Opinion by Richard Baird Posted 24 March 2017
Collect is an international art fair that this year took place between the 2–6 of February at London’s Saatchi Gallery. Presented by the Crafts Council, Collect gave visitors the chance to see and buy museum-quality and contemporary ceramics, glass, jewellery, wood, metal and textiles created by established and emerging artists and makers represented by over thirty of the world’s best galleries.
Collect’s brand identity, designed by Spin, draws character, play and visual interest from an economical use of a single and fairly austere font, and a black and white colour palette, and went on to include a variety of print communications including leaflets and catalogue, art direction, animation, advertising, signage and environmental graphics.
Spin’s work for Collect appears as a restrained but distinctive expression of modernity, and a neat play on the name Collect. The logotype’s double l does a good job expressing, in their italicised form (differentiating the pairing from the characters either side) the theme of collections in a simple visual gesture.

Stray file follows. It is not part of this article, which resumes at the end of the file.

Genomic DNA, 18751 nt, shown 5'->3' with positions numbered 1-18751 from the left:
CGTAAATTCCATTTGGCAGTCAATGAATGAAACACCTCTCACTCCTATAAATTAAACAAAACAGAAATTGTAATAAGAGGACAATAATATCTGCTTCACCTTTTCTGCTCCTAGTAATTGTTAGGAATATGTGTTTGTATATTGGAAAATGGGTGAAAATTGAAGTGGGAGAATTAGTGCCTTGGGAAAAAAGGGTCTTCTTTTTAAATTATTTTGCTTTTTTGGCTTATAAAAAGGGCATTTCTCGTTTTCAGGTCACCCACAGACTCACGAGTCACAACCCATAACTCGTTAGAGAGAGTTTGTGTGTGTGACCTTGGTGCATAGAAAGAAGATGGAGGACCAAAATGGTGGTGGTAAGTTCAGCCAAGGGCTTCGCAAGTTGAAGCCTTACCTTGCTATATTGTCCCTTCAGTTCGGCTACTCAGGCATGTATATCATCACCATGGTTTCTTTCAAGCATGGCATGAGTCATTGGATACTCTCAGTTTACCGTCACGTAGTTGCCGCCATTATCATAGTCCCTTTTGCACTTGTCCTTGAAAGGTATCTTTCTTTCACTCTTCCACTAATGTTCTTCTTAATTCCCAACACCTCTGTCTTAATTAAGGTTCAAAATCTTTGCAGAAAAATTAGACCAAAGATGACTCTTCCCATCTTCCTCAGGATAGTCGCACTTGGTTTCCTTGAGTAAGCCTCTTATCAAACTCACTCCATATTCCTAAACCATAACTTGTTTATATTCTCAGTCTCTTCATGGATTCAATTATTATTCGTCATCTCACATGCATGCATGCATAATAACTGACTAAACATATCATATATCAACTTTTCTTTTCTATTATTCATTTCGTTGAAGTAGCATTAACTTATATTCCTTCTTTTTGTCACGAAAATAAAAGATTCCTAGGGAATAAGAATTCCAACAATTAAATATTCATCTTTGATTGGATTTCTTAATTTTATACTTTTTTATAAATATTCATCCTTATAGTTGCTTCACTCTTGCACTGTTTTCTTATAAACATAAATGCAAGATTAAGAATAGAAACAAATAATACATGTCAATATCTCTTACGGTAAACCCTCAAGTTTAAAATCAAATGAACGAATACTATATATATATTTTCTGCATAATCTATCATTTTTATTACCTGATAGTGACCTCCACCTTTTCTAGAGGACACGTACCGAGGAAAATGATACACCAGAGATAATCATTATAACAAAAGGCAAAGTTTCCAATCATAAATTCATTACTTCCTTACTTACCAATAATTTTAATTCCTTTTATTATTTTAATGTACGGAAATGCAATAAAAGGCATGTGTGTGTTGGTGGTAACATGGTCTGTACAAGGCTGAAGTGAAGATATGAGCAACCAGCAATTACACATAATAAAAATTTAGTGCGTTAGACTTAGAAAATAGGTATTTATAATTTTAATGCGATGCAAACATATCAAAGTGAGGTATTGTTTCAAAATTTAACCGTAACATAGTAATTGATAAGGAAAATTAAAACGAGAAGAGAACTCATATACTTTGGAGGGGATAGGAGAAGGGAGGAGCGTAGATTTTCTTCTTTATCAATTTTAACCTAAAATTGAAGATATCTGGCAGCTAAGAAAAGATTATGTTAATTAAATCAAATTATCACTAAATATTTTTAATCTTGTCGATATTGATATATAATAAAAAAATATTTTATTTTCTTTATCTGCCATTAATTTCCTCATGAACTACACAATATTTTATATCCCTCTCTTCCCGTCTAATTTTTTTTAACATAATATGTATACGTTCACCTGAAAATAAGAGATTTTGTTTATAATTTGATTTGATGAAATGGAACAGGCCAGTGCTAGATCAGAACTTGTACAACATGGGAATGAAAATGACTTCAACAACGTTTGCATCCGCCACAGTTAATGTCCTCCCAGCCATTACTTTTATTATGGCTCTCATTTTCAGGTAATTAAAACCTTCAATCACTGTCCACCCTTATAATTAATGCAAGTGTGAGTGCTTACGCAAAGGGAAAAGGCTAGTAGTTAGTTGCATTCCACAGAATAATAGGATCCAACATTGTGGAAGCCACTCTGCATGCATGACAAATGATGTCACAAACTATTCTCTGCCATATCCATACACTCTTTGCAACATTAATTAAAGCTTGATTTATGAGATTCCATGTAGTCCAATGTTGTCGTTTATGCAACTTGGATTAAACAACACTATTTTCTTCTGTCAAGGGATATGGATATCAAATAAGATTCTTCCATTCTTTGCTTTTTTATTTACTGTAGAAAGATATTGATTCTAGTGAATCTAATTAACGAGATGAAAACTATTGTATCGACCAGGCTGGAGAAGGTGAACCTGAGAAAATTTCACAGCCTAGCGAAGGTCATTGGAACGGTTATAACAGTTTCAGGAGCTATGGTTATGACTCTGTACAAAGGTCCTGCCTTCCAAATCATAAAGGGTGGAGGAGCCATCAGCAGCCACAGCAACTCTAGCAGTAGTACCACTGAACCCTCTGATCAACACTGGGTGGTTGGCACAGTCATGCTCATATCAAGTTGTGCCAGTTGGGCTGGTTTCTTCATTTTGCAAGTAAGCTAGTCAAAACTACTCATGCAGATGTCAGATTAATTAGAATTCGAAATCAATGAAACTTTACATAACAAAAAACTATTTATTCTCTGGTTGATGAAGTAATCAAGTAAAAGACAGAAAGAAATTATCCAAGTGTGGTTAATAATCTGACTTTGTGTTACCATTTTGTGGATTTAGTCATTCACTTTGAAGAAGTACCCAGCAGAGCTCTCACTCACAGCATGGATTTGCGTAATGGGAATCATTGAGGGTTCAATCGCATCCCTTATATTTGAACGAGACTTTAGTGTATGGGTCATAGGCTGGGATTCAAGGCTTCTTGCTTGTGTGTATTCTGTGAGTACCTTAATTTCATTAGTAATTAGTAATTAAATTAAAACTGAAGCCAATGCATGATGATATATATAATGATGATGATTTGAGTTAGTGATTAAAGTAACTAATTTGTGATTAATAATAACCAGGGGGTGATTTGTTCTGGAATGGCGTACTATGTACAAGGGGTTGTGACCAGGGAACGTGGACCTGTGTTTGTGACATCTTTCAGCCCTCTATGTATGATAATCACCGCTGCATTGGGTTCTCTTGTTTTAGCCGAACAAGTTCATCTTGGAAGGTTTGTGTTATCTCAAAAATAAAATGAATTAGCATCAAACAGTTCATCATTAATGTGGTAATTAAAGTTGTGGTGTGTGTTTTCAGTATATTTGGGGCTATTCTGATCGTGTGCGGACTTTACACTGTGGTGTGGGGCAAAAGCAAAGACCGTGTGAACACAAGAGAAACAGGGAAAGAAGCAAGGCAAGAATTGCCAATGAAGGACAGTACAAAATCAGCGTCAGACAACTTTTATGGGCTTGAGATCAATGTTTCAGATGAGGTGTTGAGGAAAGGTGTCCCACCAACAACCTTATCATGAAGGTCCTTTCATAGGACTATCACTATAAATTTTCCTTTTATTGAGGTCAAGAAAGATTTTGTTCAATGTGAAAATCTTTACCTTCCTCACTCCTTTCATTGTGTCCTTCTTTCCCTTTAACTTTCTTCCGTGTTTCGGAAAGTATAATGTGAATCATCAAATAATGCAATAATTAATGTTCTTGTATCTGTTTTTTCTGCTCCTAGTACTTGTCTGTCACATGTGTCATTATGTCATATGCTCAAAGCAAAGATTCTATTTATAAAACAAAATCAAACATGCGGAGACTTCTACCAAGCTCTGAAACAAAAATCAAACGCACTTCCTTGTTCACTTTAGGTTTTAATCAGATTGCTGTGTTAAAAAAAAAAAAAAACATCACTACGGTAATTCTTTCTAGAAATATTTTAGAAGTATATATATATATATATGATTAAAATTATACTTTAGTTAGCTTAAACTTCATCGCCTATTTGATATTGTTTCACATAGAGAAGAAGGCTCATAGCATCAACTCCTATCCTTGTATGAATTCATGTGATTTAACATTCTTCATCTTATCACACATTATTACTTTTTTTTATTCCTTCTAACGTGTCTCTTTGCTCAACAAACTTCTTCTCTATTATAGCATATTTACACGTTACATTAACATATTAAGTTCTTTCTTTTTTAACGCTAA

Repetition furthers this idea, also becoming an eye-catching visual element in print, across signage and as supergraphics. This is expanded upon in a number of different ways, both static and in motion. This call to mind something of the modernist aesthetic of non-fiction book covers from the 50s and 60s.
There is a visual economy to the work in its limited colour palette and number of fonts and the creation of image and iconography from type. This offers something in the way of contrast to a diverse and ornate exhibition of colour and texture, yet also shares something in common with the underlying and unifying intentions of the show. This plays out across catalogue and flyers where image, type and space are well-balanced. Other highlights include the use of proportionality, with large pattern and finer organic compositions of the double l appearing across flyers and super graphics that effectively brand venue. More work by Spin on BP&O.